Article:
Brian Coakley: candidate for director of Cariboo Regional District Area L

The Free Press interviews Cariboo Regional District Area directorial candidates

Brian Coakley is running to be the director in Cariboo Regional District (CRD) Area L.

He first came to the South Cariboo in 1972, delivering plywood for a friend in Vancouver who owned a lot in the 108 Mile subdivision. Coakley said he was in awe of the scenery and the lifestyle, Coakley and his wife bought a property and built a house in Horse Lake some 20 years ago.

When did you initially get involved with politics and how long have you been involved?

Answer: When in high school social studies, I was always interested in politics, later on, my current interests have been the last 30 years.

What made you want to run for CRD Area L? Is it your first time?

Voted in by acclamation in Area L (2014) my three main objectives were to; lower taxes, create new by-laws that would provide jobs, scrutinize and save people money as to various CRD programs. All familiar to me because of my political involvement on the coast (Maple Ridge).

RELATED: It’s official: B.C.’s civic election campaign period kicks off

What are some of the more important issues in the South Cariboo?

Fire mitigation is extremely important, rebuilding our devastated tourist industry, public meetings on the locations and [the] sale of marijuana, also a revised plan for a pool that we can all afford, followed by proper referendums, engages the public and that to me is a relevant democracy.

What do you wish to accomplish during your term if elected?

My vision for the next four years includes what I have mentioned above; also a playground for our children at Interlakes Community Centre, new fires trucks for Deka Lake and Lone Butte Fire Departments, two new dry wells for Imperial Ranchettes, more boat launches, long-term sustainable funding for our grants for assistance program, and also my continued support for the Watch Lake Fire Department.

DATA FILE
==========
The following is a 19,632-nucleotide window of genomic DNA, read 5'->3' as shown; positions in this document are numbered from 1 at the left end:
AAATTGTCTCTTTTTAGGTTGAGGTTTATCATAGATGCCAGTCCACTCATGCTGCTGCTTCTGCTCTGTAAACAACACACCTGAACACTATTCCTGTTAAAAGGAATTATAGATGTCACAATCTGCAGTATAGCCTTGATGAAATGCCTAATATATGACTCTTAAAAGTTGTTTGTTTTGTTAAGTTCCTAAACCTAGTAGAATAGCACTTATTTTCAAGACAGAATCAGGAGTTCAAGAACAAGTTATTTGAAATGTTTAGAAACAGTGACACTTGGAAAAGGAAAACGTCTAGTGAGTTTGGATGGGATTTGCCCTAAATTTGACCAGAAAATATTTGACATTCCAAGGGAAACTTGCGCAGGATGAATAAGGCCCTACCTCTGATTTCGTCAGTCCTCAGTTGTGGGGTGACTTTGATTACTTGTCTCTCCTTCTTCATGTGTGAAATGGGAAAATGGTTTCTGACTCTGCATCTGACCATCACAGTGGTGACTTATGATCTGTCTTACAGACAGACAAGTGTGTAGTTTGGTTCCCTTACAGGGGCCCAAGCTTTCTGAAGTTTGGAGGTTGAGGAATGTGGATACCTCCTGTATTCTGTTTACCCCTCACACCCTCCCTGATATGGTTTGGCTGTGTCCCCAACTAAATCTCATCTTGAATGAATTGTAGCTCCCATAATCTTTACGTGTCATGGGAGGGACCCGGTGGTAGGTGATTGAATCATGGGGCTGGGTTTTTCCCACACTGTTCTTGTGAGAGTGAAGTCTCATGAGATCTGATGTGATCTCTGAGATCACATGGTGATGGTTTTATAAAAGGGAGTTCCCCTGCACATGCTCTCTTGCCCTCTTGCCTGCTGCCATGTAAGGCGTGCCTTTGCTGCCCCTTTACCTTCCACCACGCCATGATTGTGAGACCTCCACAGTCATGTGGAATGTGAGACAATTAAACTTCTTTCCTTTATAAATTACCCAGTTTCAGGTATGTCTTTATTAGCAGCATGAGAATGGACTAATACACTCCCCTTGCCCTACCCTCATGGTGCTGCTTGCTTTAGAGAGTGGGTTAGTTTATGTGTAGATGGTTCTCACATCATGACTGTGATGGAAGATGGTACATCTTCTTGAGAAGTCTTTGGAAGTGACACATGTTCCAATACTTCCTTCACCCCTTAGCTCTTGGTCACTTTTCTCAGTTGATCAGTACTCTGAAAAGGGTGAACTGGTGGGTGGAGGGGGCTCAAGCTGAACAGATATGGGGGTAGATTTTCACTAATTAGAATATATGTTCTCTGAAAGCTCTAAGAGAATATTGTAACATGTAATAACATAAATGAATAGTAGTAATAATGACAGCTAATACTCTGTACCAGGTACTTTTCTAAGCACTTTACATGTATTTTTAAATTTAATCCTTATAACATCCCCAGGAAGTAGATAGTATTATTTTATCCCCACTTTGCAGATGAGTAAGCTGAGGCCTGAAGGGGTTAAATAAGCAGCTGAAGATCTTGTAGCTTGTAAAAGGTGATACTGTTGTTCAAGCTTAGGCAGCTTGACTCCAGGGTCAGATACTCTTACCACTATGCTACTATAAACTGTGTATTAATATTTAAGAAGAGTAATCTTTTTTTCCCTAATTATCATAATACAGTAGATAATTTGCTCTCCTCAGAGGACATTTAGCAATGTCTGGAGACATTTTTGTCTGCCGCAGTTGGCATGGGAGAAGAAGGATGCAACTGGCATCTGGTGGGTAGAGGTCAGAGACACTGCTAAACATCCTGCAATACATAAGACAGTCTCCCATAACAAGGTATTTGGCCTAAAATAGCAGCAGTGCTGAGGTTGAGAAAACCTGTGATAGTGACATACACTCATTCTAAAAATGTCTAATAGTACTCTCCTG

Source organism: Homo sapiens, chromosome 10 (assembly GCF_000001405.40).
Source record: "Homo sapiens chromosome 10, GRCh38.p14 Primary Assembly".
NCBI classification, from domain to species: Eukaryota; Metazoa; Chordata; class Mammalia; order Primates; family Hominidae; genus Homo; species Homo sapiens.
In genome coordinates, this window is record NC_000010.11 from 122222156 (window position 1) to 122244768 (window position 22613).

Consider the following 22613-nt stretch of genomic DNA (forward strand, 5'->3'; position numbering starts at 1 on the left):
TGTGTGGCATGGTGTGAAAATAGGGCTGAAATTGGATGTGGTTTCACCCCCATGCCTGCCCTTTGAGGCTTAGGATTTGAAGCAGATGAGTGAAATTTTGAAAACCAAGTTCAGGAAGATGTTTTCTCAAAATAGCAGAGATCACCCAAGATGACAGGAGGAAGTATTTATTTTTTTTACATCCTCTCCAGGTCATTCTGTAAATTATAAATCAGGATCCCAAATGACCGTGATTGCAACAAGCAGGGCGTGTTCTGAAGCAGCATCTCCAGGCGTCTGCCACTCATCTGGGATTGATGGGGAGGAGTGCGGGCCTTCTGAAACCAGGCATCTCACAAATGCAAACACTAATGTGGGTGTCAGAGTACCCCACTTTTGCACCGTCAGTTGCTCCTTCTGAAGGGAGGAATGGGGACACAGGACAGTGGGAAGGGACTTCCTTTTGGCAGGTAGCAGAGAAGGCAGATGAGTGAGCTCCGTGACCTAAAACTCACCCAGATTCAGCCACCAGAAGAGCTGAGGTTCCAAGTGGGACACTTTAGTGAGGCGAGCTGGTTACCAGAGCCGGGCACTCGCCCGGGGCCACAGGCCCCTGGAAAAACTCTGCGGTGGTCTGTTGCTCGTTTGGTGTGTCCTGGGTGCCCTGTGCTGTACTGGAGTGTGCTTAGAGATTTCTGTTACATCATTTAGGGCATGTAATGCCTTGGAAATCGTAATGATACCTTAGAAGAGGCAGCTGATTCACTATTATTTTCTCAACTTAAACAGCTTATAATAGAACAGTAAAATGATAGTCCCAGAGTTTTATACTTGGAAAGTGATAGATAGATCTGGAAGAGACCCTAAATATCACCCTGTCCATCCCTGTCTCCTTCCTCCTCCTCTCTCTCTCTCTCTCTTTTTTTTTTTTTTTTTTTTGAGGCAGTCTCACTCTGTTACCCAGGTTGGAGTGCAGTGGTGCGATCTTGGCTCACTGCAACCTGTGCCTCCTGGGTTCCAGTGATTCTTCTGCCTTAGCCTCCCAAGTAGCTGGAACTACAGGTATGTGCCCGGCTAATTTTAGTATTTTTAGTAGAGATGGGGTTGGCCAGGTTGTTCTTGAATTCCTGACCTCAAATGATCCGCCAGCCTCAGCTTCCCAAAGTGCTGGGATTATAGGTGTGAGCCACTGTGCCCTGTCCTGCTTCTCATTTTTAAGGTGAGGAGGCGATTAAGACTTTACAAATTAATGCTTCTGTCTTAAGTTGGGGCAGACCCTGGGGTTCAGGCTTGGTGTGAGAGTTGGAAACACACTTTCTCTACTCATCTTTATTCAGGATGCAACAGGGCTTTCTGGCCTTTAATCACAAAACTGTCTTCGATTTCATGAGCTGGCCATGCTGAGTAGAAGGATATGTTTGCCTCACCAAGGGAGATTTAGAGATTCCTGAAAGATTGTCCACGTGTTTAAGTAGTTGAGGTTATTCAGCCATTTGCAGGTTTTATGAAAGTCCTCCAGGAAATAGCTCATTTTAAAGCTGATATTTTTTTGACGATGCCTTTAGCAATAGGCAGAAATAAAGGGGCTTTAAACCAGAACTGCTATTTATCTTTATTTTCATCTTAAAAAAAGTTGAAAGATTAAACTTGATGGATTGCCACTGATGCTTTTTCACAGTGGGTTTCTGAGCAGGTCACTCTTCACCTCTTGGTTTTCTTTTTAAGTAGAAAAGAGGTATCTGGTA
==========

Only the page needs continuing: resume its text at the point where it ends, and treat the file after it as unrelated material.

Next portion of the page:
Why should the people of Area L vote for you?

In the last four years, I have attended all 100 Mile House joint meetings and CRD board meetings. My record is 100 per cent and I have the lowest expenses of any full-time director.

Currently as the CRD finance chair, the Municipal Finance Authority (alternate director) and the Northern Development Initiative Trust (alternate director), I see where your tax dollars are spent and have made numerous inquiries on your behalf. I see every cheque and electronic transfer that goes out from the CRD every week.

No rural area has ever taxed itself into prosperity, and I promise to ensure that we all live in a community that each one of us can afford.

How can supporters get in touch with you or find more out about your platform?

My number is 1-250-395-6633.


Like us on Facebook and follow us on Twitter.

Just Posted

CBC documentary on CP Air Flight 21 did it justice says one interviewee

‘I’m sure the story is not over but at least for now we have told it.’

Insight into investigations about unfounded allegations by officials at 100 Mile House high school

Allegations about a potential violence were investigated on Nov. 30 and Dec. 3.

Increased fines not a problem says snowmobile club director

Increased fines to $575 for offroad vehicles caught in sensitive areas had… Continue reading

Cannabis gift ideas for this holiday season

Put the green in happy holidays, now that cannabis is legal in Canada

Supreme Court upholds Canada’s right to reargue facts in assisted-dying case

Julia Lamb and the B.C. Civil Liberties Association are spearheading a challenge of the law

B.C. company facing several charges in 2017 chicken abuse case

CFIA investigation leads to 38 charges against Elite Farm Services and Ontario-based Sofina Foods

Woman forcibly confined, sexually assaulted between Creston and Cranbrook

The suspect forced the woman into her vehicle before driving along Highway 3

‘I thought I was dead as soon as I saw the gun’

Keremeos gas station attendant tells story about man with gun coming to store

‘People talk about deep sadness:’ Scientists study climate change grief

Some call it environmental grief, some call it solastalgia — a word coined for a feeling of homesickness when home changes around you.

As protectors abandon Trump, investigation draws closer

Cohen was sentenced Wednesday to three years in prison for an array of crimes.

Senate delays start of sittings in new home, delaying start of broadcasts

The Senate and House of Commons are moving into temporary homes for the next decade as a result of long-planned and badly needed renovations to the Centre Block.

UK leader seeks EU lifeline after surviving confidence vote

EU leaders gather for a two-day summit, beginning Thursday, which will center on the Brexit negotiations.

Most Read